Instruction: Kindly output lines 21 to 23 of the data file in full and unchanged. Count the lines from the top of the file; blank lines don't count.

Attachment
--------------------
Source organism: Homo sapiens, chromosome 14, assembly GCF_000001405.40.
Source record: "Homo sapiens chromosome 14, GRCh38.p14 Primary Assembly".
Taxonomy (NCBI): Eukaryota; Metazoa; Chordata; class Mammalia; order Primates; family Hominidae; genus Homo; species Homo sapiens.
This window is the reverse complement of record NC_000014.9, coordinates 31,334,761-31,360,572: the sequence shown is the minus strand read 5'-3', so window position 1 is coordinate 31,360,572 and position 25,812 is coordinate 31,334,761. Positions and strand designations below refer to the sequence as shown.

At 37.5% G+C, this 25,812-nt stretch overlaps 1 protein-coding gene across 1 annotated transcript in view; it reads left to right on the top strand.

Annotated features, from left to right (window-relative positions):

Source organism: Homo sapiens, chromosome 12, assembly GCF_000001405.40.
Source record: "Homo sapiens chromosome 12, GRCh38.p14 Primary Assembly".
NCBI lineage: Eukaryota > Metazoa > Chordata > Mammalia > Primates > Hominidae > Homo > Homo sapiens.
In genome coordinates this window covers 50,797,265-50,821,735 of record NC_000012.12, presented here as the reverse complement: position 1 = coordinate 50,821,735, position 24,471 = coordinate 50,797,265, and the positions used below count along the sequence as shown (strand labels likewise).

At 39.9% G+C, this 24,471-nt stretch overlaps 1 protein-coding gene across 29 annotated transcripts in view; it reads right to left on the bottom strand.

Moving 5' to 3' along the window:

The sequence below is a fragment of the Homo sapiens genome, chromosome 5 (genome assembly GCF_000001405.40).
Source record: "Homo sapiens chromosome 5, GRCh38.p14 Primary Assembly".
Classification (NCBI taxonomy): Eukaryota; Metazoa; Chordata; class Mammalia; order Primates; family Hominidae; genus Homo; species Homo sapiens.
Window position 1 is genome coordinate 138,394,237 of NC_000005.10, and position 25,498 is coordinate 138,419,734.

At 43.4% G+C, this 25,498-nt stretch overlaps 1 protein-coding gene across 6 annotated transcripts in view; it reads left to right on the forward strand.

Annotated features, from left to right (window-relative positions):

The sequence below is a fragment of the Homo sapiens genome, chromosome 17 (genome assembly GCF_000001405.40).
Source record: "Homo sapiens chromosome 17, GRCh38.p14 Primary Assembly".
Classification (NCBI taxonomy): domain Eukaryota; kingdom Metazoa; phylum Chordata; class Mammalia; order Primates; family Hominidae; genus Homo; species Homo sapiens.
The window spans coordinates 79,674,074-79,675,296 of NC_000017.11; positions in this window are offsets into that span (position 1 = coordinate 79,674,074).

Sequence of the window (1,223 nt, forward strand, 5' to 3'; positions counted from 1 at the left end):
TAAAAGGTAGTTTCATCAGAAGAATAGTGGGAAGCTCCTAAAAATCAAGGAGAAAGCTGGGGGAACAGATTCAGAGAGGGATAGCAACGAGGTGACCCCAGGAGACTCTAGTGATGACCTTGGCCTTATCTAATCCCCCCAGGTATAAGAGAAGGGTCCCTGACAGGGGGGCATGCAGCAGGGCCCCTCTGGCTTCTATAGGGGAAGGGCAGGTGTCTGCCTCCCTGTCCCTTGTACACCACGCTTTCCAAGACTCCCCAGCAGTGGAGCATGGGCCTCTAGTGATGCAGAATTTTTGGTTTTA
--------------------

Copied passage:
Classification (NCBI taxonomy): domain Eukaryota; kingdom Metazoa; phylum Chordata; class Mammalia; order Primates; family Hominidae; genus Homo; species Homo sapiens.
The window spans coordinates 79,674,074-79,675,296 of NC_000017.11; positions in this window are offsets into that span (position 1 = coordinate 79,674,074).

Sequence of the window (1,223 nt, forward strand, 5' to 3'; positions counted from 1 at the left end):